Sometimes the time just seems magic.
It has been a time of reconnection for me, of quiet conversation over food with this friend and that one, some spent alone in the quiet, clearing away the clutter in my environment and in my head.
I recognized some years ago that my recovery requires three things: prayer, writing and sharing thoughts with another person. This trinity makes itself evident most when I am seeking or providing help in our most practical and pervasive challenge: that of understanding the people around us.
My daughter is on a beautiful beach somewhere in the southern U.S., navigating a romance. One friend is walking her Path with family passed and present. Another friend is sifting through the lingering messages of addiction recovery.
Mulling over the conversations of three days in a row, what stands out is that life is a lovely wilderness with exciting obstacle courses that test our acquired skills and teach us new ones.
For those new to the Path, it is like Marine boot camp. The instructor is harsh and the tasks required of us are strenuous and unfamiliar. What I have learned is that the instructor has one goal in mind: teach us how to survive. The insults and bullying are not personal; they are edifying. The pain sustained will pass if we do not resent it.
For those of us who are challenging the negative inner voice, it is like boarding school. The voices strike at our soft underbelly, the tenderest parts of us. Here we learn to thicken our skin, to run the gantlet that sometimes brutally attempts to distract us from our goal, that of freedom.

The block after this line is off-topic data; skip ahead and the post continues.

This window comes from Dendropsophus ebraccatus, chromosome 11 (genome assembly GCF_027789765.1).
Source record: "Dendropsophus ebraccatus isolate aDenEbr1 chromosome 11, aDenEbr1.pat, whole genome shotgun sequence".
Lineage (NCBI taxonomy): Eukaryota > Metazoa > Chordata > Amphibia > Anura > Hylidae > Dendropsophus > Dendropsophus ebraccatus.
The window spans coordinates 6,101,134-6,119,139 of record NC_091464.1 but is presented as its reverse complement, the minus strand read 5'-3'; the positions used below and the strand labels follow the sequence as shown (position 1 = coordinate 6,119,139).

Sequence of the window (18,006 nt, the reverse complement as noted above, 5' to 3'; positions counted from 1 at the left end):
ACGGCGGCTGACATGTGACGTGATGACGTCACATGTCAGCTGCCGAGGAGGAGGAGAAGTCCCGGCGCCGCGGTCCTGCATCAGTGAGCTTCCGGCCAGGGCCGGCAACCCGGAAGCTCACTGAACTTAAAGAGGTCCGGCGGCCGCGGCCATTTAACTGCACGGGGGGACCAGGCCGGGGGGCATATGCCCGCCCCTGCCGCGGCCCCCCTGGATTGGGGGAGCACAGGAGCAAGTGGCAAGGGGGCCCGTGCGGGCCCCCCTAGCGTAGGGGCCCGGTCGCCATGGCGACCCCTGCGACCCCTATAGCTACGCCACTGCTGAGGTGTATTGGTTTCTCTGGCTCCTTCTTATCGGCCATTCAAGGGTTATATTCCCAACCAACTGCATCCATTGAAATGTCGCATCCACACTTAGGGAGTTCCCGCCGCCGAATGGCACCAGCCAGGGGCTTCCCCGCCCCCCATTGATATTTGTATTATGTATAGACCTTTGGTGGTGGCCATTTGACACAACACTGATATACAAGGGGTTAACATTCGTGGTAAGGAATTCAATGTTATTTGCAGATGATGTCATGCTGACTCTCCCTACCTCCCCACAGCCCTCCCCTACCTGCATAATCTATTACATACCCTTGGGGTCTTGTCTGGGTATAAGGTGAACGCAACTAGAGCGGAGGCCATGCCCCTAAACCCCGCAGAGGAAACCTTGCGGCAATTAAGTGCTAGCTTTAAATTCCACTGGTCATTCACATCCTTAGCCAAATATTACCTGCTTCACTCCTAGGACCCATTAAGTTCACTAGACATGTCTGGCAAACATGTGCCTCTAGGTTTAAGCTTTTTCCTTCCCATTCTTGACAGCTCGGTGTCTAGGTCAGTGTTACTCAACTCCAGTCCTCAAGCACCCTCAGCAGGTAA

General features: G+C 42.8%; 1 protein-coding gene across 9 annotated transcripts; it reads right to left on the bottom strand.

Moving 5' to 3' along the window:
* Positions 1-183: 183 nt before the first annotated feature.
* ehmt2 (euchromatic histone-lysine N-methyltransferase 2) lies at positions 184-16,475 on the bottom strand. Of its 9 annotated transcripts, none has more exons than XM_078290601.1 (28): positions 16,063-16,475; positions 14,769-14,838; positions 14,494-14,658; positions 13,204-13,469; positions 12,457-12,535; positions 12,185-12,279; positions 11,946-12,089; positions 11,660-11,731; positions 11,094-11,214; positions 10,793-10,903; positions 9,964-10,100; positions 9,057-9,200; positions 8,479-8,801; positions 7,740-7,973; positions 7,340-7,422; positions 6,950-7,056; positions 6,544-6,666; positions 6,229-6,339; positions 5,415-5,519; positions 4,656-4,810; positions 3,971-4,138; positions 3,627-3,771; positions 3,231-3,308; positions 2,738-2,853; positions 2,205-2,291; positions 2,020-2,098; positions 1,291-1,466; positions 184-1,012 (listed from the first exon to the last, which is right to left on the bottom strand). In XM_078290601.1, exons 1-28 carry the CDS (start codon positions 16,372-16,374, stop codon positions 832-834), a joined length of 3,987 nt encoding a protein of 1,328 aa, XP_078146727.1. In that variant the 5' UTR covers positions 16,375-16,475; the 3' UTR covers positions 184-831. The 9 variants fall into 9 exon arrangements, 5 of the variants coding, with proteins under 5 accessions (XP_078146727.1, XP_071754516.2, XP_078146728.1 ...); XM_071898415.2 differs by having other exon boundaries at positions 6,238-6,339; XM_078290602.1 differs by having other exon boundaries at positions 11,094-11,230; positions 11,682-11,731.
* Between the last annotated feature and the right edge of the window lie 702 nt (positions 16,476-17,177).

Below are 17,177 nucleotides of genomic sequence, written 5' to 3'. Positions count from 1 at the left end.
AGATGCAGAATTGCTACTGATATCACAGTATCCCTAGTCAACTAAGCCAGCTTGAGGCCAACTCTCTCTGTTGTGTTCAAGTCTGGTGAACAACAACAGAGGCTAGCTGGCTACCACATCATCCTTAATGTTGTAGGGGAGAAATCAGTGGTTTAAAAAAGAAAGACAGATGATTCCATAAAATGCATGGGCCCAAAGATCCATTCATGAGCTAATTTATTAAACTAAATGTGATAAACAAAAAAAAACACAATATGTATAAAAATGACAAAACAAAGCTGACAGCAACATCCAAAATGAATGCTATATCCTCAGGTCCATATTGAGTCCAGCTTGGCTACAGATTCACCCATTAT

For those who are trying to live outside ourselves and our comfort zones, it is marshaling our allies and agreeing to a battle plan: we must march in the same direction. We cannot always be on the front line, and it is important to have comrades who will allow us to fall back and even retreat when we are weary.
This requires trust, a gift from God, I am certain, because mine is in short supply at times. Yet it refills itself from some divine Source that I cannot comprehend.
The lesson I have learned is that I must not punish myself for my mistakes.
In “The Four Agreements,” Don Miguel Ruiz says, “…it is important for you to master your own dream.”
This is the basis for my role as sponsor, medium, channel, friend and partner. Easy to say, hard to do. As always, I depend on grace as my ultimate rescue when I am stuck. But I find I can access grace more abundantly if I pray, write and share.